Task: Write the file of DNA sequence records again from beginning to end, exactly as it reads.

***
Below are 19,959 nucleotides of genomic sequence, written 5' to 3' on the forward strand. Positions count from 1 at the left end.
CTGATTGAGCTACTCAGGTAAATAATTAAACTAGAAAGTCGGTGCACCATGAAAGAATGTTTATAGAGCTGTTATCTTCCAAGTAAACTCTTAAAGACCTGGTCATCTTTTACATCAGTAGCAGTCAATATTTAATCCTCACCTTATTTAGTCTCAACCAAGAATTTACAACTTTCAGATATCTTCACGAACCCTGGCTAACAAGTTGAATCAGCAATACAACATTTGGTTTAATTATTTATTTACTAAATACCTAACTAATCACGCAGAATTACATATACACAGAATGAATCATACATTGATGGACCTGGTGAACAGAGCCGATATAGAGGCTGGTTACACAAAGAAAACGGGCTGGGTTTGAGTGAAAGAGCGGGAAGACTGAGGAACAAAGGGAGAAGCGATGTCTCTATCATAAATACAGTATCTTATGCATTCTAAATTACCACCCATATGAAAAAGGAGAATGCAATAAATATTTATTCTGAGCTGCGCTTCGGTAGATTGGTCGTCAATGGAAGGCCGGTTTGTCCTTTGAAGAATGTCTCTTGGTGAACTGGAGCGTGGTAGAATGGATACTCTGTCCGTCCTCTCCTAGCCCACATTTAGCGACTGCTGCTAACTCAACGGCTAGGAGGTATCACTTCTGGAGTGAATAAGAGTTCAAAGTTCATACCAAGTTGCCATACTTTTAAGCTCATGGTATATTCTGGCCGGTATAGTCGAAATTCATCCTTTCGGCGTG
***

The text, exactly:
Below are 19,959 nucleotides of genomic sequence, written 5' to 3' on the forward strand. Positions count from 1 at the left end.
CTGATTGAGCTACTCAGGTAAATAATTAAACTAGAAAGTCGGTGCACCATGAAAGAATGTTTATAGAGCTGTTATCTTCCAAGTAAACTCTTAAAGACCTGGTCATCTTTTACATCAGTAGCAGTCAATATTTAATCCTCACCTTATTTAGTCTCAACCAAGAATTTACAACTTTCAGATATCTTCACGAACCCTGGCTAACAAGTTGAATCAGCAATACAACATTTGGTTTAATTATTTATTTACTAAATACCTAACTAATCACGCAGAATTACATATACACAGAATGAATCATACATTGATGGACCTGGTGAACAGAGCCGATATAGAGGCTGGTTACACAAAGAAAACGGGCTGGGTTTGAGTGAAAGAGCGGGAAGACTGAGGAACAAAGGGAGAAGCGATGTCTCTATCATAAATACAGTATCTTATGCATTCTAAATTACCACCCATATGAAAAAGGAGAATGCAATAAATATTTATTCTGAGCTGCGCTTCGGTAGATTGGTCGTCAATGGAAGGCCGGTTTGTCCTTTGAAGAATGTCTCTTGGTGAACTGGAGCGTGGTAGAATGGATACTCTGTCCGTCCTCTCCTAGCCCACATTTAGCGACTGCTGCTAACTCAACGGCTAGGAGGTATCACTTCTGGAGTGAATAAGAGTTCAAAGTTCATACCAAGTTGCCATACTTTTAAGCTCATGGTATATTCTGGCCGGTATAGTCGAAATTCATCCTTTCGGCGTG